- Save 10% on selected children’s books, compliments of Amazon Family Promotion exclusive for Prime members .
The James Bond Dossier
Special offers and product promotions
Customers who viewed this item also viewed
What other items do customers buy after viewing this item?
Enter your mobile number or email address below and we'll send you a link to download the free Kindle App. Then you can start reading Kindle books on your smartphone, tablet, or computer - no Kindle device required.
To get the free app, enter your mobile phone number.
If you are a seller for this product, would you like to suggest updates through seller support?
Top customer reviews
Most helpful customer reviews on Amazon.com
The audience for The James Bond Dossier are those who have or are in the midst of reading Ian Fleming's secret agent books. Parenthetically, one of the first things Amis explains is that Bond is not a spy, he is a secret agent. Being a secret agent is a more nebulous calling and is rarely about espionage and more often about , pretty much anything M assigns.
Amis came into the literary world as something of a cynic, broadly critical and majestically sardonic. A clear purpose of the Dossier is to give `it' back to those literary professionals who had over analyzed and otherwise over stated the cultural influence or importance of these books. The short answer should be that James Bond is escapist adventure stories for (mostly) adult males. Fleming's goal was to create not so much a believable hero, but one that we (I am a fan too) would be able to blur into our image of ourselves and thereby share his heroics and his women. Bond has to be lager than life, virile and able to live lavishly. Such is how Fleming designed him.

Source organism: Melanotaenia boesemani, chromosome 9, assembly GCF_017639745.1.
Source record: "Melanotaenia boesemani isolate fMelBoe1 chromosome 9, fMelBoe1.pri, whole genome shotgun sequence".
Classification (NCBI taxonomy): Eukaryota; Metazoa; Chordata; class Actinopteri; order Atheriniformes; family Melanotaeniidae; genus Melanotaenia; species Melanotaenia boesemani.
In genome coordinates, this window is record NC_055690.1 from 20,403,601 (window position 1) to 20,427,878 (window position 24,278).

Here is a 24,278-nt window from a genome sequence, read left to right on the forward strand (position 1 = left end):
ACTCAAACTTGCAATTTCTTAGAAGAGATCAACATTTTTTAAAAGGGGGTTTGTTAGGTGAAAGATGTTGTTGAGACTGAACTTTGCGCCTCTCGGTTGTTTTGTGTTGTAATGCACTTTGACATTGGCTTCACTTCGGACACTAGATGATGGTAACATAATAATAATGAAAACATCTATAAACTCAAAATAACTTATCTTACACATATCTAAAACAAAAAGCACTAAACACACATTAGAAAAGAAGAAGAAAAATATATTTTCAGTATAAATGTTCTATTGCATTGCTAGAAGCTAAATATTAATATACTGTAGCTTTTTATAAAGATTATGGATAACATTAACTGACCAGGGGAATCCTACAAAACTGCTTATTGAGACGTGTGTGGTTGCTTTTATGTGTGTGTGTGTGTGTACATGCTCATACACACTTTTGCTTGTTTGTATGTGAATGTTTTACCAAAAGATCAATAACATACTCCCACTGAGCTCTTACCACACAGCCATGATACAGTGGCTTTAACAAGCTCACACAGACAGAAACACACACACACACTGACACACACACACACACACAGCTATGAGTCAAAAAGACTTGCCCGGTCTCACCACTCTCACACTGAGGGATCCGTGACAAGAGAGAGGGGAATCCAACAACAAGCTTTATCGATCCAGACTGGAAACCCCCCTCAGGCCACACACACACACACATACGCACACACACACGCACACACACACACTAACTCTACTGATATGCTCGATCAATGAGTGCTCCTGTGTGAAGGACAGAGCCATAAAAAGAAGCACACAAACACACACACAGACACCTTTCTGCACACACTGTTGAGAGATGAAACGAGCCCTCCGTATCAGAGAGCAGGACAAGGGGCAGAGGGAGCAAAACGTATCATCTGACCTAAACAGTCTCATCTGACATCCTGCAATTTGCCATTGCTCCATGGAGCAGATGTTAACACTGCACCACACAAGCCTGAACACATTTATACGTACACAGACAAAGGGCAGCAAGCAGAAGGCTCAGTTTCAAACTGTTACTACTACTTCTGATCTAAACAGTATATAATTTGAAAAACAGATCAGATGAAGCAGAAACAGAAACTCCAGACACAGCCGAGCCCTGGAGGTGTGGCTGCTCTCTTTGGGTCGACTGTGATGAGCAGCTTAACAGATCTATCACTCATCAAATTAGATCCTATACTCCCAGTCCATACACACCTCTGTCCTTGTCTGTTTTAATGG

Here it might be fun to consider the adult male fantasy value of a James Bond and compare him to the pre-adult male fantasy value of Harry Potter. Perhaps under the title: My Name? Potter, Harry Potter. Done as a serious comparative analysis might be to make the same mistake of those Amis systematically out analyzes those critical of Bond as Literature (Capital' L').
This should have been a merrier book. As heavy as Amis can be in his humor, I was always looking for the wink, the nudge the acknowledgement that this is not intended as a serious read. Amis works very hard to document his points. He has a detailed table cross tabbing all the major points in every Bond book and short story. For example: here is the proof that the Bond Women arrive at an average of one per book. That is, Amis is better at documenting his conclusions that the other guys. This is a serious point.
Mostly I enjoyed this book. Because of the Dossier, I am likely to re-read some of the Fleming books. Ultimately it became work to read and not the emery entertainment I would have preferred.
The second book is Kingsley Amis' THE JAMES BOND DOSSIER, which for me was the first serious look of why many people were so enamored by Ian Fleming's James Bond books. Kingsley Amis states in the Preface to his THE JAMES BOND DOSSIER that he too was an Ian Fleming fan and that his book was a result of "a modest article of about 5,000 words" that grew into the essay that became his book. It is a thoroughly enjoyable and entertaining book subjectively examined in segregated elements of Fleming's books broken down into chapters by Amis.
Written during the same era as O.F. Snelliing's 007 JAMES BOND: A REPORT, Kingsley Amis' book remains an endearing bit of literary nostalgia devoted to Ian Fleming's creation. Amis' book is a must-have.
If you love the Bonds as the light entertainment they were intended to be, Amis shares your enthusiasm and adds some insight and perspective. Well worth perusing.